By Kimberly N.

Wellness. It is a comprehensive, yet elusive term for many of us. Let’s face it. Life can get rough and throw us around like a rag doll.  Let’s discuss why it’s so important to step outside when this happens. As the days get longer, residents in our community can often go outdoors to enjoy the nicer weather.  It’s wonderful seeing people out enjoying themselves, but it can make some of us feel deflated about what we are NOT doing for ourselves. For some, getting outdoors can be a daunting task. How can we change that?  We can start by walking out of our front doors, one step at a time. Science says that our bodies have a positive physiological response to being surrounded by nature and we can all use a healthy dose of what some call green nature therapy.

Unfortunately, our brains, every day, absorb negative energy from a plethora of sources.  With an onslaught of daily stress, our minds and bodies accumulate harmful toxins that affect our physical and mental health.  According to the American Psychological Association, here are a few ways stress can affect our individual bodies:

Musculoskeletal system: With an onset of stress, the muscles tense up all at once.  When muscles are taut and tense for long periods of time, this may trigger other reactions of the body and even promote stress-related disorders, like migraine or tension headaches or chronic pain throughout our bodies.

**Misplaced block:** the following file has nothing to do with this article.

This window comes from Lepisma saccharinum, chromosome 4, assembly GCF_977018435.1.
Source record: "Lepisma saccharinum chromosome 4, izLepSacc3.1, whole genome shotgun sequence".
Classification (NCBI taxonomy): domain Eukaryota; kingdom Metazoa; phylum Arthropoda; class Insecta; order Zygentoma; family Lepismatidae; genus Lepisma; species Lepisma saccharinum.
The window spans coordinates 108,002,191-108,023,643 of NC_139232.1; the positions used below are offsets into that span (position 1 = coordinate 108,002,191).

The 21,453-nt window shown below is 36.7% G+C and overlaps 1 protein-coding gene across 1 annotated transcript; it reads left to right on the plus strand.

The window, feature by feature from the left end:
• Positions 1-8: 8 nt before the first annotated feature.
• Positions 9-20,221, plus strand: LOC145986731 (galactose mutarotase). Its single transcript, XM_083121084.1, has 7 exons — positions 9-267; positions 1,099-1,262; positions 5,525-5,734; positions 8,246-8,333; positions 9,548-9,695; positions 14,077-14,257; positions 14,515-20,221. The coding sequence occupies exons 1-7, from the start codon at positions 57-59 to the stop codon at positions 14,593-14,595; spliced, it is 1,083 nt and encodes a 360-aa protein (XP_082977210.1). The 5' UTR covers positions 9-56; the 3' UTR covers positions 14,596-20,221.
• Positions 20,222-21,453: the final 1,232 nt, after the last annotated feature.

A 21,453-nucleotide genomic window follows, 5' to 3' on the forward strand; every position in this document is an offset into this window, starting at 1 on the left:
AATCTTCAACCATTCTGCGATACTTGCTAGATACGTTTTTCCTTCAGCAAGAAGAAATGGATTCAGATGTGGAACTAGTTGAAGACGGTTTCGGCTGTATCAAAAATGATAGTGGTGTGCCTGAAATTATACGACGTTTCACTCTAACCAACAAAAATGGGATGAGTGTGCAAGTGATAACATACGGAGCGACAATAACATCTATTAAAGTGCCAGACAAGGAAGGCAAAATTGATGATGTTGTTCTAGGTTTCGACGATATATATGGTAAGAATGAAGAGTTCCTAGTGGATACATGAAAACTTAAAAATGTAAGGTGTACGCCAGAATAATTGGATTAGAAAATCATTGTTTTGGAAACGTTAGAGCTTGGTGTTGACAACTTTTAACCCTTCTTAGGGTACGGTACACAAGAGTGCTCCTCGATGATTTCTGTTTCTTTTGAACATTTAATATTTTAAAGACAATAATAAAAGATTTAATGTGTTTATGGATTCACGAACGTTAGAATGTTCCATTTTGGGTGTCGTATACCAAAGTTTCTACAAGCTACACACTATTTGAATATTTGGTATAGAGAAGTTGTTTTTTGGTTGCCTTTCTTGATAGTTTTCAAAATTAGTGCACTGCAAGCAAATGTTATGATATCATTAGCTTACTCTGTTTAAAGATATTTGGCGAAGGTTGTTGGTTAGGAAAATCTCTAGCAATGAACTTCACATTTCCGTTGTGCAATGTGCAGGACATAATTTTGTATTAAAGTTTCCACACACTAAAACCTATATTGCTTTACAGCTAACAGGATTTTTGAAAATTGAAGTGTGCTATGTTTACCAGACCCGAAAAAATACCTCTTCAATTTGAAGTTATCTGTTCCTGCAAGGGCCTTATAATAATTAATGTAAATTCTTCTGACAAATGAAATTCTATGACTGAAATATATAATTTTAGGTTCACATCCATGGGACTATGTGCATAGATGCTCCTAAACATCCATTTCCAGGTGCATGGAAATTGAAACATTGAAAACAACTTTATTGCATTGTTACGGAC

Respiratory system: The respiratory system supplies oxygen to cells and removes carbon dioxide waste from the body.  Stress and strong emotions can present with respiratory symptoms, such as shortness of breath and rapid breathing, as the airway between the nose and the lungs constricts.  Psychological stressors can exacerbate breathing problems for people.

Cardiovascular: Chronic stress, or a constant stress experienced over a prolonged period of time, can contribute to long-term problems for heart and blood vessels. The consistent and ongoing increase in heart rate, and the elevated levels of stress hormones and of blood pressure, can take a toll on the body. This long-term ongoing stress can increase the risk for hypertension, heart attack or stroke.

Endocrine: When someone perceives a situation to be challenging, threatening or uncontrollable, the brain initiates a cascade of events involving the hypothalamic-pituitary-adrenal axis, which is the primary driver of the endocrine stress response. This ultimately results in an increase in the production of steroid hormones called glucocorticoids, which include cortisol, often referred to as the “stress hormone”.

The reproductive system, gastrointestinal system, and nervoussystemare also affected by acute or chronic stress.  So, how can we manage the onslaught of stress that we continue to experience in our daily lives?  Step one: get outdoors. 

The Mental Benefits of Getting Outdoors